The Jane Austen Society Book Review

Today, Jane Austen is everywhere. 200 years after her passing, she is one of those authors who is as popular as an author whose book is on the New York Times Best Seller list.

But it was not always this way. It is thanks to the original members of the Jane Austen Society that Jane Austen is alive and well in our culture.

Coming out next Spring, The Jane Austen Society by Natalie Jenner tells the story of the founding of the Jane Austen Society. Just after World War II, Chawton, the village where Austen wrote and/or revised her six novels is a sleepy little English town. There is a trickle of visitors to Chawton House, the ancestral home of Jane’s older brother, Edward Austen Knight, but not enough to call it a tourist attraction.

Through their love of their local celebrity, the original members of the Jane Austen Society are able to preserve the memory of Austen’s name and work for generations to come.

I really liked this book. Though the characters are fiction, they embody why Jane Austen is still one of the most popular authors today. The characters in this book are all different, but what brings them together is the love of Austen and the beloved fictional worlds that she created.

I absolutely recommend it.

Advice To My Fellow Writers

Before I go any further, I need to state that I am not a professional writer. I am simply a writer who works as a freelancer on the side who has learned a few things.

  1. Just get it down. Even if it is the most horrible idea you’ve ever come up with, just get it out of your head. You can edit later on.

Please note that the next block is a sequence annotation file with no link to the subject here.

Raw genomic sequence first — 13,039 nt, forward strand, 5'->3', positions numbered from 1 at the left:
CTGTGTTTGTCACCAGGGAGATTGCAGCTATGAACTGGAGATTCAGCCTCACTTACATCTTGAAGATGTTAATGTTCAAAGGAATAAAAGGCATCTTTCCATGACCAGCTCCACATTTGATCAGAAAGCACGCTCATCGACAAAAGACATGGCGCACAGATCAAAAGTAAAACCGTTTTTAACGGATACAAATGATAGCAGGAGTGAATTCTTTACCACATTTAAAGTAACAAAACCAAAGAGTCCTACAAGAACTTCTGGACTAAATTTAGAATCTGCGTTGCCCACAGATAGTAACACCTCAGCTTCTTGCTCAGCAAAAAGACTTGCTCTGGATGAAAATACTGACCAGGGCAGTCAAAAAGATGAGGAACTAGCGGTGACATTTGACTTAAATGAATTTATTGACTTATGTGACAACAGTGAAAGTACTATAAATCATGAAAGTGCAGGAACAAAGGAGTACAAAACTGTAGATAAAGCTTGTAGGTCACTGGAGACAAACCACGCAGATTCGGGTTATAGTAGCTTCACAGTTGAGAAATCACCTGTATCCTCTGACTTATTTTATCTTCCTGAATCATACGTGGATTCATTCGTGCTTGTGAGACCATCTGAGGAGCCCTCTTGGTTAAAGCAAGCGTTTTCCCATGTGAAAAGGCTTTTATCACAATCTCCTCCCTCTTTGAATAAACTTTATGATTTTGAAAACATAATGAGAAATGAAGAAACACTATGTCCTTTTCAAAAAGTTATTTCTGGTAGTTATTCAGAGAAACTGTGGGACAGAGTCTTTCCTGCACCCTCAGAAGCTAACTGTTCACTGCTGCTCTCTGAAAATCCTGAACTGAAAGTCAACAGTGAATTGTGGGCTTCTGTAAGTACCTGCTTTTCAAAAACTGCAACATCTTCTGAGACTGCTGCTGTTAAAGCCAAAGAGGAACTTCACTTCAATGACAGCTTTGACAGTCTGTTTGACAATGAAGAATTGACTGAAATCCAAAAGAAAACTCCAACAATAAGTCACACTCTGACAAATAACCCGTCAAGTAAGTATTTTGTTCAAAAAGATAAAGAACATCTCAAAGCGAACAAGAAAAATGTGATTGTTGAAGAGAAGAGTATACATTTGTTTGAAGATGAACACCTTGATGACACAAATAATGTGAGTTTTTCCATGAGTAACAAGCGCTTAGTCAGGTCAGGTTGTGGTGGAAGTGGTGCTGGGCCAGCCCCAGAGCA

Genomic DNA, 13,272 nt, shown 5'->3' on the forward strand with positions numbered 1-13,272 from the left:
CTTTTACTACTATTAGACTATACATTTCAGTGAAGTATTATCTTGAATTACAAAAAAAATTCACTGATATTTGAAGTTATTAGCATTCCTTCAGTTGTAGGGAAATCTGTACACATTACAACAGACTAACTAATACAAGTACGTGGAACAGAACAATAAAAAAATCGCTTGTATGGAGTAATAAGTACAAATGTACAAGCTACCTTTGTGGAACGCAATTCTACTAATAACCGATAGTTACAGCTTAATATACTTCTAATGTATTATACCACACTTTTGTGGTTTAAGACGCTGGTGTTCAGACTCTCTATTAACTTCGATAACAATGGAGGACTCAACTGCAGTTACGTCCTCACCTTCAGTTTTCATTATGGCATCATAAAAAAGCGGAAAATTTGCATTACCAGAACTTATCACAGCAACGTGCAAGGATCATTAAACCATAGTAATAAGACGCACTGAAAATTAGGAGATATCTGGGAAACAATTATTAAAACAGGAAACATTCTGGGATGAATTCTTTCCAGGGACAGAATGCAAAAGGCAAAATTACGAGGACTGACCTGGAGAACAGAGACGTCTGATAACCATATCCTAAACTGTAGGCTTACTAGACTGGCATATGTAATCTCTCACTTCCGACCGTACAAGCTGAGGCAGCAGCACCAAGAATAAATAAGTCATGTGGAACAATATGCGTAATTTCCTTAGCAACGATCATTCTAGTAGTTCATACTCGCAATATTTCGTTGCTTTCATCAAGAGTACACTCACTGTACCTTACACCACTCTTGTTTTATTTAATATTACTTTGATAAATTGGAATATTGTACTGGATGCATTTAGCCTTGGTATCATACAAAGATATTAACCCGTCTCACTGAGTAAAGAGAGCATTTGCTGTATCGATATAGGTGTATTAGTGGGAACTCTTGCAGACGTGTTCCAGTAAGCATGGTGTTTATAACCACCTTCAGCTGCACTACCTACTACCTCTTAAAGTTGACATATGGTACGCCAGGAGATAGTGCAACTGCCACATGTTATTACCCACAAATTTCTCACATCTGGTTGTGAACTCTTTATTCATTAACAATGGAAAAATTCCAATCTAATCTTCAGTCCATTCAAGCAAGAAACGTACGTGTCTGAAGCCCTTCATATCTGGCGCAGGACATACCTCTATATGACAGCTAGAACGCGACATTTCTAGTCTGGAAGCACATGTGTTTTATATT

2. Read everything you can. Books, magazines, newspapers, blogs, etc. Even if you don’t like what you are reading, reading is essential to developing writing skills.
  3. Your first draft is just that. While it will need work, you can edit it, that is why they are called drafts.
  4. Don’t take it to heart when you receive criticism about your work. You are not being attacked personally,  your fellow writers are providing guidance to help you become a better writer.
  5. Your early drafts are not Pulitzer worthy and will not be featured on the New York Times Best Seller list anytime soon.  But that’s okay, you may one day have that Pulitzer and be on the New York Times Best Seller list.
  6. If you have a story sitting, let it go. The story that you are destined to finish will come to you. Talk to any writer and they will tell you about the many unfinished stories they have in a folder on their hard drive. I will also state from experience that a story that has been sitting on my hard drive for several years helped me to re-invigorate my novel.  A story that I like to tell is that Jane Austen wrote the initial drafts of Pride and Prejudice, Sense and Sensibility and Northanger Abbey when she was in her 20’s and did not see them published until years later.
  7. Join a writing group. I’ve been a part of one for nearly a year now. Sometimes, we are so wrapped up in our work that we need another set of eyes to make corrections that we can’t see. Looking back, I am a better writer for joining this group.

Happy Writing!

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